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Author Topic: Aprilia S1 speedometer  (Read 6091 times)
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brian
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« on: 18 June, 2015, 05:31:52 PM »

I am new (relatively) to Aprilias and have an odd problem. The speedometer was working normally and really very accurately before the SPR when it stopped working suddenly. On the whole of the rally we did 3.2mls!
After the rally, I took it back to Speedograph Richfield who said a return spring on the tripmeter was the only problem. I drove the car without the instrument and the cable was rotating nicely at various speeds and with some force when I held it. I put the repaired instrument back on and it still does not work. Or rather it sort of does; in 12 miles it showed no speed but did rotate 0.3mls.
I took the cable and the instrument back to S-R and they tested them together and there is no problem.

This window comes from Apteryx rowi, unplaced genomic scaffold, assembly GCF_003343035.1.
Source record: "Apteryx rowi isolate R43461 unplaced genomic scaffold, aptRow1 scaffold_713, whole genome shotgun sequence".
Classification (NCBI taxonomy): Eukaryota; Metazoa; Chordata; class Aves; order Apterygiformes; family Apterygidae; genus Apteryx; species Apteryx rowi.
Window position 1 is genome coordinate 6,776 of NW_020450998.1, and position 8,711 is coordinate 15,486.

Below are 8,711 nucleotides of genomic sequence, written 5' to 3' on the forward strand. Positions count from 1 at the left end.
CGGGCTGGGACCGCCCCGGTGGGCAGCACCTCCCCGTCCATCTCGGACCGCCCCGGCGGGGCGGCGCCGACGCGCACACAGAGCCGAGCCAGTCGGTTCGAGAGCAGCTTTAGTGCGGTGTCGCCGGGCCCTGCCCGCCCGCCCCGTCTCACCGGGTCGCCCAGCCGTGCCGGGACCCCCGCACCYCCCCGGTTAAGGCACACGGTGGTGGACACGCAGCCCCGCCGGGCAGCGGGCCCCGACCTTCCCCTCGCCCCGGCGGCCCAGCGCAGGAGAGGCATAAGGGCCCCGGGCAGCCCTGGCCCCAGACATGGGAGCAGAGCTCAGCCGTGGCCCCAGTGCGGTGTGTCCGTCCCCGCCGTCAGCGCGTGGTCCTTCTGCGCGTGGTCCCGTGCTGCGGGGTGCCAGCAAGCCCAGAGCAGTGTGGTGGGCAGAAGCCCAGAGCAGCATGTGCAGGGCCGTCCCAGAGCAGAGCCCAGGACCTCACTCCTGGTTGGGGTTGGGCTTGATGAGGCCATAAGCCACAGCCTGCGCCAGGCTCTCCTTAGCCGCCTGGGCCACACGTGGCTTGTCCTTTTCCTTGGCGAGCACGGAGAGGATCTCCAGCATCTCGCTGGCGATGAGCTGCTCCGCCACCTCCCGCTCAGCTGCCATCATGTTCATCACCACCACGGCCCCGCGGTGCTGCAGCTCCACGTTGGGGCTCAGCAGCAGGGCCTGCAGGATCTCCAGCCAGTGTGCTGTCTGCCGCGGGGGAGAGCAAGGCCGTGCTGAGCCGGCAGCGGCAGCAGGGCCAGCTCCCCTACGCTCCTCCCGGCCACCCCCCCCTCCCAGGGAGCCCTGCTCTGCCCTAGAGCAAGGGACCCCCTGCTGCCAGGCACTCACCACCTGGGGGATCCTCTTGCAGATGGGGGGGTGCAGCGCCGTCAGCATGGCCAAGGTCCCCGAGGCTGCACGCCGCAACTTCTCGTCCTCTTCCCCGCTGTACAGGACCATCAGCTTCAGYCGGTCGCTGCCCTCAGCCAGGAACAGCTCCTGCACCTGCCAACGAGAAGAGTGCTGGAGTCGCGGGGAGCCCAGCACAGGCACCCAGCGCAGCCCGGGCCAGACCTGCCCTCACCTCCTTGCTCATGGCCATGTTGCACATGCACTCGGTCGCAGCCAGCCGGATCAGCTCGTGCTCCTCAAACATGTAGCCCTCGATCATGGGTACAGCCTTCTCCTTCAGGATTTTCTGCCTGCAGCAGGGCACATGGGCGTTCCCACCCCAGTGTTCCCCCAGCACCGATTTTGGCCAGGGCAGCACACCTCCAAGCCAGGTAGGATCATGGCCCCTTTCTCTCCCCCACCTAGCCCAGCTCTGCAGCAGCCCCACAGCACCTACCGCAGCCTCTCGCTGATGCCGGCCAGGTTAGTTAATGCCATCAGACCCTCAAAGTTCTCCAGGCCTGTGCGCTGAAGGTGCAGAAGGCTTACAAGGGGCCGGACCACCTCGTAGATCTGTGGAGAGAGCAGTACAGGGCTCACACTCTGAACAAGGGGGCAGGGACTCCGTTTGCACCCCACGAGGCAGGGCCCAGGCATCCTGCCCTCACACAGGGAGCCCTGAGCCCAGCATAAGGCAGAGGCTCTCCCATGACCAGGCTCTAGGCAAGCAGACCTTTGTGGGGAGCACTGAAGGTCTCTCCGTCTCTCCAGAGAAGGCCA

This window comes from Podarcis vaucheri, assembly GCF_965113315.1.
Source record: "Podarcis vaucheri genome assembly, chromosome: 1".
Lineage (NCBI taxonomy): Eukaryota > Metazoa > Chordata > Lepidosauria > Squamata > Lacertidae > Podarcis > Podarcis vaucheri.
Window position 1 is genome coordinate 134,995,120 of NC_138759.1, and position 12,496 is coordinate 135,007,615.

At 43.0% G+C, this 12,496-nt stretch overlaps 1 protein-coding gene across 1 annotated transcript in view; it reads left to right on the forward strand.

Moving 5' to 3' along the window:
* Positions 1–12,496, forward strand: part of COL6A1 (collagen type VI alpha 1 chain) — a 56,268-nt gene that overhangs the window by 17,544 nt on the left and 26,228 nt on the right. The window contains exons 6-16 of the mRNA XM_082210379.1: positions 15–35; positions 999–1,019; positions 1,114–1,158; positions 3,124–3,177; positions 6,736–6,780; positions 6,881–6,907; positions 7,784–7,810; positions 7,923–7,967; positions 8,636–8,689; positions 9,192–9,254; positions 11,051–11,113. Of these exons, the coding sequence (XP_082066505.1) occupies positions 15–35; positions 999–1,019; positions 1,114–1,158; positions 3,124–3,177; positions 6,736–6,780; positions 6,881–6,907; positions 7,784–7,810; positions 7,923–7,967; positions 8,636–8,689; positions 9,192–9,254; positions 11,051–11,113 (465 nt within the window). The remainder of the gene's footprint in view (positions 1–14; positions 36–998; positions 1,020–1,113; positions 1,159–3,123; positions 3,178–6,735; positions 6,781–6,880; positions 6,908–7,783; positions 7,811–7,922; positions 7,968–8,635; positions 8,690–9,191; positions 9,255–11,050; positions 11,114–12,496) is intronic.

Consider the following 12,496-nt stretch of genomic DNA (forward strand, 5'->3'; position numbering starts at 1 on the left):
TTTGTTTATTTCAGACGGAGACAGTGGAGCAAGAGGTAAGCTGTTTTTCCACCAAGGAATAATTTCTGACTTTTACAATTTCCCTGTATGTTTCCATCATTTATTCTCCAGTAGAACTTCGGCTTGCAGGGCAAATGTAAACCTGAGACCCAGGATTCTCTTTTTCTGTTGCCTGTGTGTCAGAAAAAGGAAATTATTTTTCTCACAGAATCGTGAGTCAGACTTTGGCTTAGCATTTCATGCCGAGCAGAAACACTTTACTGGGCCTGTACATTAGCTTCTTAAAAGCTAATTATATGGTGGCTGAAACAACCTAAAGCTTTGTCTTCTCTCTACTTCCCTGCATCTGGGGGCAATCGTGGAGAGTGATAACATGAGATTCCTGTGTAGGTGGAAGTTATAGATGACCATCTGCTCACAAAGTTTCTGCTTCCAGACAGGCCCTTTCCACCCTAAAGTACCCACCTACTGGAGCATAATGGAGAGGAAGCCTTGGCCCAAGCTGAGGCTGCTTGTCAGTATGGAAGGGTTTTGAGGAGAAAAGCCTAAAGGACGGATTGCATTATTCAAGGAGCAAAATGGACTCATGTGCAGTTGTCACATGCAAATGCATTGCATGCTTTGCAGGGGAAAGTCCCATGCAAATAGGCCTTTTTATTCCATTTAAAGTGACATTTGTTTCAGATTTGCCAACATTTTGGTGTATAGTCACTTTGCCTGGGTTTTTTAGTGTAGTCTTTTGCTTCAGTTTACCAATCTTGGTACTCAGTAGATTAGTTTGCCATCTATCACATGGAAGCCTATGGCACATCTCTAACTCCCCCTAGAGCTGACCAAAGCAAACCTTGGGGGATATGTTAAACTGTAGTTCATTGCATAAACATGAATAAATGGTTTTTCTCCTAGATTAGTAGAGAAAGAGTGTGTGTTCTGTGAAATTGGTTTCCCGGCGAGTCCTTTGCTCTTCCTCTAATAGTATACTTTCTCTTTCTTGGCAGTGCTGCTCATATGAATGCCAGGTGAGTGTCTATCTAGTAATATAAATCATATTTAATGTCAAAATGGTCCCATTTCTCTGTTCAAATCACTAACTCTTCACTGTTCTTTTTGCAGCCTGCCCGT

They say the issue is in the drive from the gearbox probably not giving enough torque.
This sounds a bit fanciful to me but before I try to take off the mount at the side of the gearbox I thought a plea for advice would be sensible.
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Brian Hands


1922 Hands Tourer
1934 Augusta standard saloon
1938 Aprilia S1 saloon
1953 Aurelia B10
1965 Flavia Sport
ColinMarr
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« Reply #1 on: 18 June, 2015, 07:32:06 PM »

I once had a similar sounding problem with my Fulvia. I think this was to do with wear on the end of the square-section taper at the end of the cable as it is supposed to engage with the drive from the gearbox. Richard Fridd guided me to shrink-warp tubing to fit over the taper to take up the wear. It worked for me and maybe will for you.

Colin
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BlueSky
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« Reply #2 on: 19 June, 2015, 12:53:36 AM »